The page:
May 13, 2010

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Modern Physics and Ancient Faith

Modern Physics and Ancient Faith
By Stephen M. Barr

Questions about our origins can be asked at three distinct levels: 1) the origin and operation of the physical universe; 2) the origin of life; and 3) the operation of living systems. Looking at our book catalog and news stories at ARN some would conclude that question #3 is the only one we are interested in. Not true. While our understanding of the complexity of livings system has mushroomed over the past generation bringing renewed interest to the Darwin or Design debate in the biological realm, some are convinced that the most compelling arguments for design are to be found in physics and cosmology (question #1). In that spirit we are making a concerted effort to enhance our catalog offerings in this area.

Our first selection is by Stephen Barr, a particle physicist at the Bartol Research Institute at the University of Delaware, who is not only a practicing scientist, but a proven communicator on topics related to science, philosophy, and theology. A rare bird, who is our kind of guy.

As a Roman Catholic, Barr has always been troubled by what he perceives as the false impression that some scientists and the media often give that science is at war with religion or that science somehow disproves religion. Like Phillip Johnson, he traces this thinking to the unnecessary marriage of the practice of science with the philosophical doctrine of materialism--that all things must have a naturalistic, materialistic explanation. Barr goes on to show with great effectiveness that materialism is an unsubstantiated faith among physicists. He proceeds to illustrate how the great discoveries of physics in the 20th century actually serve to confirm a belief in a designer or creator god more than they do a belief in materialism.

Barr clearly separates out the Cosmic Design Argument from the Biological Design Argument in his book. Although he has serious doubts about the power of Darwin's theory of natural selection and random mutation to explain the design of living systems, he points out that even if common descent is conceded for the sake of argument (or proven to be true in the future), it does not have an impact on the independent Cosmic Design Argument which is his focus.

While Barr covers some of the standard arguments for design in physics including the big bang, the anthropic principal, and the laws of nature, he also addresses one topic that is seldom addressed in intelligent design literature: quantum mechanics. Quantum theory is the discovery that subatomic particles act very differently than particles in our observable world, which are described by Newtonian physics. Reductionism and materialism are severely challenged in the quantum world where concepts such as uncertainty, unpredictability, wave/particle duality, instantaneous communication, and the need for an observer reign. The reader should be aware that while Barr holds to a traditional or orthodox interpretation of quantum mechanics, he does address some of the alternatives to traditional quantum theory. There are more scientific proofs of quantum theory than almost any other area of science, but the philosophical implications fly in the face of materialistic philosophy to such an extent that many physicists simply choose to ignore them or invent questionable alternatives. If you are looking for an introduction to the implications of quantum mechanics for design theory, chapters 24 and 25 of Barr's book are a good place to start.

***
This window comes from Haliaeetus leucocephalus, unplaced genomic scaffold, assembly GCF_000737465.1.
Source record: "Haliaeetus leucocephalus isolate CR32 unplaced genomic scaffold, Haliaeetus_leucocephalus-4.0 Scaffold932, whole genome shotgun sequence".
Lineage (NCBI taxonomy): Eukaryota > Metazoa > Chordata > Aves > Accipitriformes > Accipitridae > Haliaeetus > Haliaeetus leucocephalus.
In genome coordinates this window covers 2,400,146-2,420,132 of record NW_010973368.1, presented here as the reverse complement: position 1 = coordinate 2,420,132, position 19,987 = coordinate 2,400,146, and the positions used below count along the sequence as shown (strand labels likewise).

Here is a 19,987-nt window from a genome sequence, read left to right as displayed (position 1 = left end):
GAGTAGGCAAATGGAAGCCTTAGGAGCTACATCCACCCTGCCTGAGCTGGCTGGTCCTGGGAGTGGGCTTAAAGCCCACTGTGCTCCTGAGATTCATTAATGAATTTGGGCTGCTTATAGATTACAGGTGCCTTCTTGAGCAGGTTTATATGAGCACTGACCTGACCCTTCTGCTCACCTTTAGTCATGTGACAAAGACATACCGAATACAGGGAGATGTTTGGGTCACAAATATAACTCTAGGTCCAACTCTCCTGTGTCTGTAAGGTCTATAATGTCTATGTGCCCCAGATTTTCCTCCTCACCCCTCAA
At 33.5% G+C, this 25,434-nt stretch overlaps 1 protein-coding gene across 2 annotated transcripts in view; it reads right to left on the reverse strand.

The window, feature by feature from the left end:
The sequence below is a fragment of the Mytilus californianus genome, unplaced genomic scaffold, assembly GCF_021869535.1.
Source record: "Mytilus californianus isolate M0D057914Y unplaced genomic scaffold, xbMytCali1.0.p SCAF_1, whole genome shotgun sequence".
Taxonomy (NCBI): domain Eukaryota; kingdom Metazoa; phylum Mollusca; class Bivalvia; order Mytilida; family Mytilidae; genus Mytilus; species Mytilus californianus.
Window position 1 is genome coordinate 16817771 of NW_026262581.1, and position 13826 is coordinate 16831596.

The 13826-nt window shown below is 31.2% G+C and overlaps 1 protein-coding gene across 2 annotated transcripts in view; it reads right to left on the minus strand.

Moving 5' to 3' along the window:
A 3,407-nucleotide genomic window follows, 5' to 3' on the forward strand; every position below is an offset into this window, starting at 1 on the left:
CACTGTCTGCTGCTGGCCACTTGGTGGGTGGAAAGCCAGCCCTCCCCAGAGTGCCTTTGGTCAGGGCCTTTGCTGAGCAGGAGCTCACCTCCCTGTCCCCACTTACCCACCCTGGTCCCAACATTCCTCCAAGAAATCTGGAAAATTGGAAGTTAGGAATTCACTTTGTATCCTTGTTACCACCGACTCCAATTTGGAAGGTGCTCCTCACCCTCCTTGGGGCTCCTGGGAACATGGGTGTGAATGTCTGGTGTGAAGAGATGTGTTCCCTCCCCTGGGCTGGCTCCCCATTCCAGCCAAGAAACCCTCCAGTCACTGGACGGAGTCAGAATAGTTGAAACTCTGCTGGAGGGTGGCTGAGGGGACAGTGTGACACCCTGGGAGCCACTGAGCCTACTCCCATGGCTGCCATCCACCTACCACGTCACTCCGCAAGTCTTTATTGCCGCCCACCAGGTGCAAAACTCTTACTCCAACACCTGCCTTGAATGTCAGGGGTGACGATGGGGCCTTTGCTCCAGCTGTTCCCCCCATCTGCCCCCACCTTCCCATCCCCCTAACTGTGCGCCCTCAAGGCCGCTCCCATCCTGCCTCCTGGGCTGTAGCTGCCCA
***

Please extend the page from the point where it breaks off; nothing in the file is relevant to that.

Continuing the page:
While our current understanding of physics and quantum theory appear to point away from materialism and toward design, like all good scientists, Barr holds his ideas loosely: “Of course, no one knows what the future of science will bring. Perhaps quantum theory will itself be overturned. We can only talk about the implications of the science we have.”

Check out the table of contents and reviews or order your copy here.

ARN News Flash
Quotes about Quantum Physics

For those who are not shocked when they first come across quantum theory cannot possibly have understood it.

Niels Bohr, Nobel Prize-winning physicist quoted in Heisenberg, Werner (1971). Physics and Beyond. New York: Harper and Row. pp. 206.

The premise that you can describe in terms of physics the whole function of a human being…including its knowledge, and its consciousness, is untenable.  There is still something missing.

Sir Rudolf Peierls, leading theoretical physicist of his time. P.C.W Davies and J.R. Brown, The Ghost in the Atom (Cambridge: Cambridge University Press, 1986), 75.

[While a number of philosophical ideas] may be logically consistent with present quantum mechanics,…materialism is not.

Eugene Wigner, Nobel Prize-winning physicist. Eugene P. Wigner, “Remarks on the Mind-Body Questions,” in The Scientist Speculates, ed. I.J. Good (London: William Heinemann, Ltd, 1961).

The doctrine that the world is made up of objects whose existence is independent of human consciousness turns out to be in conflict with quantum mechanics and with facts established by experiment.

Bernard d'Espagnat, French theoretical physicist.d'Espagnat, Bernard, "The Quantum Theory and Reality", Scientific American, Nov. 1979